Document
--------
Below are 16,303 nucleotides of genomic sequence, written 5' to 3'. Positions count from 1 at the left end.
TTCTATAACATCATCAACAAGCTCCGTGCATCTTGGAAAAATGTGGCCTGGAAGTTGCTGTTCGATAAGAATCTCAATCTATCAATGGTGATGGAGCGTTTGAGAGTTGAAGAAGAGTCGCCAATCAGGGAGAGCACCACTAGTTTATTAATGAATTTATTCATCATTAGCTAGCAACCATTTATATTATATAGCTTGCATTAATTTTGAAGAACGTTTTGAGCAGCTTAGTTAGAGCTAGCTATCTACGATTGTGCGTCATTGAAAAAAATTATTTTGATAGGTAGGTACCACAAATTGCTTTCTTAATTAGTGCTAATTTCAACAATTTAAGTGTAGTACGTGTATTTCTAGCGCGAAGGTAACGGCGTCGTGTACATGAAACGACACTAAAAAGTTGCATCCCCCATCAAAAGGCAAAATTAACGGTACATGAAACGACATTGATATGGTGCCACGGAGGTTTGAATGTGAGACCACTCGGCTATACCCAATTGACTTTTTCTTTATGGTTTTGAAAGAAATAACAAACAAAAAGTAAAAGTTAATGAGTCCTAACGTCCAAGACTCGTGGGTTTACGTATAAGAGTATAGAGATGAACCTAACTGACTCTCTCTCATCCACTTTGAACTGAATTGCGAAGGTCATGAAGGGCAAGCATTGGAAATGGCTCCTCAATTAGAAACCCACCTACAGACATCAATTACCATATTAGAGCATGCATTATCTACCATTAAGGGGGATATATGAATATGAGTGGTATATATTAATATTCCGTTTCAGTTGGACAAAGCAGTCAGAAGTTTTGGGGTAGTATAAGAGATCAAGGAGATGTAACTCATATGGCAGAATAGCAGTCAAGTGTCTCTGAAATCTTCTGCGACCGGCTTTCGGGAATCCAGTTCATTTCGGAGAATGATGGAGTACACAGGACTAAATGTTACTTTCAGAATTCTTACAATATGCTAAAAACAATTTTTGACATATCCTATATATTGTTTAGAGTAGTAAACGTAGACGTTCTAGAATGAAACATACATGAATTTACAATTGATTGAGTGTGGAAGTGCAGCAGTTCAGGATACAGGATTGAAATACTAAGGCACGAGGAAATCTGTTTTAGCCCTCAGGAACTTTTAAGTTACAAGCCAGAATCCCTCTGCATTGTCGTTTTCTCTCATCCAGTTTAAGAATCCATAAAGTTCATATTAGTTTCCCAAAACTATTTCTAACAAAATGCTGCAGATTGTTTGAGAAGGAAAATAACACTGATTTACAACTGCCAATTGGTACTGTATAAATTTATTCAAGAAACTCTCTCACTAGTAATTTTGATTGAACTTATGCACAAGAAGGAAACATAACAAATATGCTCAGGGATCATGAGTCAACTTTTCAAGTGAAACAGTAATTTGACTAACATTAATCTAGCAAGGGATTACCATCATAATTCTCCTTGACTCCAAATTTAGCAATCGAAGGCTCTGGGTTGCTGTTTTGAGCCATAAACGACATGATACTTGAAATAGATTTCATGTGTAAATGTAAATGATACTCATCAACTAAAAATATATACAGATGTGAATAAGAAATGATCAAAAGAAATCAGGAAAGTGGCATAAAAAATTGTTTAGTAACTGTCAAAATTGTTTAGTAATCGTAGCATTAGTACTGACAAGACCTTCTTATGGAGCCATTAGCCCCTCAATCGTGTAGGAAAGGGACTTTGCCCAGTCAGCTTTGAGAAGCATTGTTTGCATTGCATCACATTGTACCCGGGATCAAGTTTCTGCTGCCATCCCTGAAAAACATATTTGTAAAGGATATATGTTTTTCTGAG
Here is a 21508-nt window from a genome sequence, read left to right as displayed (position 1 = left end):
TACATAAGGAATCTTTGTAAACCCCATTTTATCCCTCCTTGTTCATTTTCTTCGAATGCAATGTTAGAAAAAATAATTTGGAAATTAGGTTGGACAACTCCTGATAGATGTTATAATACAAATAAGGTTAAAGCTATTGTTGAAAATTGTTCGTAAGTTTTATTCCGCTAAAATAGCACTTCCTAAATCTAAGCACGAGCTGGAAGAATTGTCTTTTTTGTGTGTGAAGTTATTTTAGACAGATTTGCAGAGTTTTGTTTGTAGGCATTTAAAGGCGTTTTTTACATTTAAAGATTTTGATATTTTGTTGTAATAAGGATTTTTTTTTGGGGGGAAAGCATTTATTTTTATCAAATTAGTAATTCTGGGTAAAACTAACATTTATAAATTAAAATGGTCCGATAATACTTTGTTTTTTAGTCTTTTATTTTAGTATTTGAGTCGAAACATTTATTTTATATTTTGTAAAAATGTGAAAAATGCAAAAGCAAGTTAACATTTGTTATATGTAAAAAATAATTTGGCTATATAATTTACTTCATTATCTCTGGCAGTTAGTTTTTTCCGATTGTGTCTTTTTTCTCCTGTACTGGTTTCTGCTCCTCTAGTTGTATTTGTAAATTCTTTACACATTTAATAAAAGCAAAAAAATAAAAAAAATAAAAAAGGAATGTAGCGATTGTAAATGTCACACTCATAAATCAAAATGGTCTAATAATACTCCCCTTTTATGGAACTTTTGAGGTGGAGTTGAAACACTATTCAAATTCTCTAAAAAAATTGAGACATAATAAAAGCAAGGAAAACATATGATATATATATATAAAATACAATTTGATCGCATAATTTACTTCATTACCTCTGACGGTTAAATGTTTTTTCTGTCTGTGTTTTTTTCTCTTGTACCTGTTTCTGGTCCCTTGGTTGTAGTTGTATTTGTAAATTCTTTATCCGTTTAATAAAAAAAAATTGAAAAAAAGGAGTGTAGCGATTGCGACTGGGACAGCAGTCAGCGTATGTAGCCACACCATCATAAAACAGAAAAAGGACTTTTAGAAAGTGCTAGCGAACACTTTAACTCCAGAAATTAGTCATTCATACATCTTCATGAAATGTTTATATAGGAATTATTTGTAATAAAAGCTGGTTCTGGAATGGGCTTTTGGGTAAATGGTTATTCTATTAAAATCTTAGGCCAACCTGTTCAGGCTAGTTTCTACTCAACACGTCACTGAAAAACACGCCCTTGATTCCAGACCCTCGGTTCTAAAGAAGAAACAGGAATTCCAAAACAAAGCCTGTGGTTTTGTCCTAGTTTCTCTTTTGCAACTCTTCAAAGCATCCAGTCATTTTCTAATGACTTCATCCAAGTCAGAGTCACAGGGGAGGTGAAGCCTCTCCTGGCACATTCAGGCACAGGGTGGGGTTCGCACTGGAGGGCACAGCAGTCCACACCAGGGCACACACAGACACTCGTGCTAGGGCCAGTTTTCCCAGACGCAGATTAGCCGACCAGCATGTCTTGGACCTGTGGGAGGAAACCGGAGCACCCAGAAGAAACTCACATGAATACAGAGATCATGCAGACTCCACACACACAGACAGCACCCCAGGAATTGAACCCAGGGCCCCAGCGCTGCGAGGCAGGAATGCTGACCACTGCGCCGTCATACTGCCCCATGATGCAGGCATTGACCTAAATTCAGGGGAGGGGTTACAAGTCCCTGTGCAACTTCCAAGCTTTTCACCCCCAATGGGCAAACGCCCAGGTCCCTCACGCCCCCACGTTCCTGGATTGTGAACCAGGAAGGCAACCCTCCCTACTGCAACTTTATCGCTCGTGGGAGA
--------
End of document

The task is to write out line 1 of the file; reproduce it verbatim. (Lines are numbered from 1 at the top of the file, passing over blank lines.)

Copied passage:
Below are 16,303 nucleotides of genomic sequence, written 5' to 3'. Positions count from 1 at the left end.